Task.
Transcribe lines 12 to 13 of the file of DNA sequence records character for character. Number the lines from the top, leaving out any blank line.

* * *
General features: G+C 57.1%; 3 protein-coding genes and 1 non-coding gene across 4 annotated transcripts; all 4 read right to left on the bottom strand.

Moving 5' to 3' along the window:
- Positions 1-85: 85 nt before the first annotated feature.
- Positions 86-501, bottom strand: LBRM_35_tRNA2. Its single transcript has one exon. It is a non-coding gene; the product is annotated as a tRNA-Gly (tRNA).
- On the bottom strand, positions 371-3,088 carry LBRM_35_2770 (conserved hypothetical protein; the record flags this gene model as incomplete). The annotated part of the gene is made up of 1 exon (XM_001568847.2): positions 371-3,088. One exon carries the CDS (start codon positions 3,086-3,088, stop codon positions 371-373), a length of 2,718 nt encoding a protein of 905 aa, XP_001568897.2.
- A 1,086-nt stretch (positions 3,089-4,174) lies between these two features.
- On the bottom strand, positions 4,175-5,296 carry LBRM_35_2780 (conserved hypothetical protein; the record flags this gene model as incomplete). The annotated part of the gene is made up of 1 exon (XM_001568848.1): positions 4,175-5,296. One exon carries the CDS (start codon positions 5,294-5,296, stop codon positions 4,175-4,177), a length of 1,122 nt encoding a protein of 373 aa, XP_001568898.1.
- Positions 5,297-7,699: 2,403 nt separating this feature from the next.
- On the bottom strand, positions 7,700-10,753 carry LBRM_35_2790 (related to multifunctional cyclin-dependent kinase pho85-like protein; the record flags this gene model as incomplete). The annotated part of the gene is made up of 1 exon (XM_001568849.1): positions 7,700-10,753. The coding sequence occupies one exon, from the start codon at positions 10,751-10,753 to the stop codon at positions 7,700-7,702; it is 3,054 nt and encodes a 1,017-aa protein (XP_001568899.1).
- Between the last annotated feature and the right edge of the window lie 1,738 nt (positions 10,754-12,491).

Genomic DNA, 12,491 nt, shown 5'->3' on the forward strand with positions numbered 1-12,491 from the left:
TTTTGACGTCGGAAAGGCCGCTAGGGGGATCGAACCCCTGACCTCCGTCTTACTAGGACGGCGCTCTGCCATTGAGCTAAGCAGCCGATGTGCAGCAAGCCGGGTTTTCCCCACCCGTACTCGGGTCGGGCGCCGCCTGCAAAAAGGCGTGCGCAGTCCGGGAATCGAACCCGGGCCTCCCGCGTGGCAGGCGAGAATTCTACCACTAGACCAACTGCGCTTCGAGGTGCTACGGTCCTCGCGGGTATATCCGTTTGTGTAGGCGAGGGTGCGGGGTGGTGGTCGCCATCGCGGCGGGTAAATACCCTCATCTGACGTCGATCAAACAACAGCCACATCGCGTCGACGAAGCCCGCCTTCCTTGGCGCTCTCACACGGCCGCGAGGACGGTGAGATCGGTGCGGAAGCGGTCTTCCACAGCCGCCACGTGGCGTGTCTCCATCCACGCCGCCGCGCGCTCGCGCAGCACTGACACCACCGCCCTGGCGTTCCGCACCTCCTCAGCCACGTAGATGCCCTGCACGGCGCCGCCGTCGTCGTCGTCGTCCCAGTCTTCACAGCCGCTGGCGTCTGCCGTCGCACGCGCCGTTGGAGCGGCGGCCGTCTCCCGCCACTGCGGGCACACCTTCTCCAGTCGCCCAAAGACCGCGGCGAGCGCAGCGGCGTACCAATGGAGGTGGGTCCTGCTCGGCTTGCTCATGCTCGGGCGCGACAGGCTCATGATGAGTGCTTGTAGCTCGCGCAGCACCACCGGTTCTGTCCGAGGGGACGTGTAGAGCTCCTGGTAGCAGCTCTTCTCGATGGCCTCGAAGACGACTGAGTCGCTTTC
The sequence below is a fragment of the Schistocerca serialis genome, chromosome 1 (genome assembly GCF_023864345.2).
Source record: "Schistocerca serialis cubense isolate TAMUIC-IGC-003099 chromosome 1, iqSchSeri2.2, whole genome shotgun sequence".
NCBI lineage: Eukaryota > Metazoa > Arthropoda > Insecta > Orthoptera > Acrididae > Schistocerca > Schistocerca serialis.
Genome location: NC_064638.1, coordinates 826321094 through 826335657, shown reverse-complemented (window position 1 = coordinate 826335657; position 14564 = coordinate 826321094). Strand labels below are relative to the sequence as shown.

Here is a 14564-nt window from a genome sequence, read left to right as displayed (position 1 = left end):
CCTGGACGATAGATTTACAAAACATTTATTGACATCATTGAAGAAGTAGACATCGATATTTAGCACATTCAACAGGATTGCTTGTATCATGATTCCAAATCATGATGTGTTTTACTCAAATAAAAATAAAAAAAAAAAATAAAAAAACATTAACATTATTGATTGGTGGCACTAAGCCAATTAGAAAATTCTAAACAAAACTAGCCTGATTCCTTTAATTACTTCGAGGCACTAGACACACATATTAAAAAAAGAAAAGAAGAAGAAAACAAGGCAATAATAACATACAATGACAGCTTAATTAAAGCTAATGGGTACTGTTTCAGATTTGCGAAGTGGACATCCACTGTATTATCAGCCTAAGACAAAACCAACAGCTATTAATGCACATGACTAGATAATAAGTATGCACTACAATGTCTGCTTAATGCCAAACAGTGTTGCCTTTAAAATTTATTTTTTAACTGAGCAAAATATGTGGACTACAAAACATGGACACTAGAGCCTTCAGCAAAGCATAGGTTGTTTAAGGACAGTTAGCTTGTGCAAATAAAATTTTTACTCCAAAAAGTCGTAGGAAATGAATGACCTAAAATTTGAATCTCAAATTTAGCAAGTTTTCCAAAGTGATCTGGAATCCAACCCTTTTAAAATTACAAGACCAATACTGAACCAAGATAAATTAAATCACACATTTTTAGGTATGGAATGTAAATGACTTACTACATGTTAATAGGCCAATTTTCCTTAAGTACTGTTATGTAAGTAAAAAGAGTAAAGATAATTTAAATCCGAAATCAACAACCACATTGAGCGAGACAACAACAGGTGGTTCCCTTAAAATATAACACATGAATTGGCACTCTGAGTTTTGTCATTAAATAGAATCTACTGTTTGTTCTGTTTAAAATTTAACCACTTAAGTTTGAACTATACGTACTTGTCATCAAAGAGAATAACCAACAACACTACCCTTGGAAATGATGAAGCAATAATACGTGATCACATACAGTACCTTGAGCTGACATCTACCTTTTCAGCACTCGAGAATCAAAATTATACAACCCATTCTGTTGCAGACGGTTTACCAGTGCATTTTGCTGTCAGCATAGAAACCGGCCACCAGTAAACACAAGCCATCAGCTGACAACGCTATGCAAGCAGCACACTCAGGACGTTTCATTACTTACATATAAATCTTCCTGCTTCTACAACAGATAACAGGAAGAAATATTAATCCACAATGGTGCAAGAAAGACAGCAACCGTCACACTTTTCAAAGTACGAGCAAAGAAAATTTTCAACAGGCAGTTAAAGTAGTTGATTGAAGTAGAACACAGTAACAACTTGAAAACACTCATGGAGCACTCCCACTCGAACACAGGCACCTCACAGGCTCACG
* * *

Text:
TTTTGACGTCGGAAAGGCCGCTAGGGGGATCGAACCCCTGACCTCCGTCTTACTAGGACGGCGCTCTGCCATTGAGCTAAGCAGCCGATGTGCAGCAAGCCGGGTTTTCCCCACCCGTACTCGGGTCGGGCGCCGCCTGCAAAAAGGCGTGCGCAGTCCGGGAATCGAACCCGGGCCTCCCGCGTGGCAGGCGAGAATTCTACCACTAGACCAACTGCGCTTCGAGGTGCTACGGTCCTCGCGGGTATATCCGTTTGTGTAGGCGAGGGTGCGGGGTGGTGGTCGCCATCGCGGCGGGTAAATACCCTCATCTGACGTCGATCAAACAACAGCCACATCGCGTCGACGAAGCCCGCCTTCCTTGGCGCTCTCACACGGCCGCGAGGACGGTGAGATCGGTGCGGAAGCGGTCTTCCACAGCCGCCACGTGGCGTGTCTCCATCCACGCCGCCGCGCGCTCGCGCAGCACTGACACCACCGCCCTGGCGTTCCGCACCTCCTCAGCCACGTAGATGCCCTGCACGGCGCCGCCGTCGTCGTCGTCGTCCCAGTCTTCACAGCCGCTGGCGTCTGCCGTCGCACGCGCCGTTGGAGCGGCGGCCGTCTCCCGCCACTGCGGGCACACCTTCTCCAGTCGCCCAAAGACCGCGGCGAGCGCAGCGGCGTACCAATGGAGGTGGGTCCTGCTCGGCTTGCTCATGCTCGGGCGCGACAGGCTCATGATGAGTGCTTGTAGCTCGCGCAGCACCACCGGTTCTGTCCGAGGGGACGTGTAGAGCTCCTGGTAGCAGCTCTTCTCGATGGCCTCGAAGACGACTGAGTCGCTTTC
The sequence below is a fragment of the Schistocerca serialis genome, chromosome 1 (genome assembly GCF_023864345.2).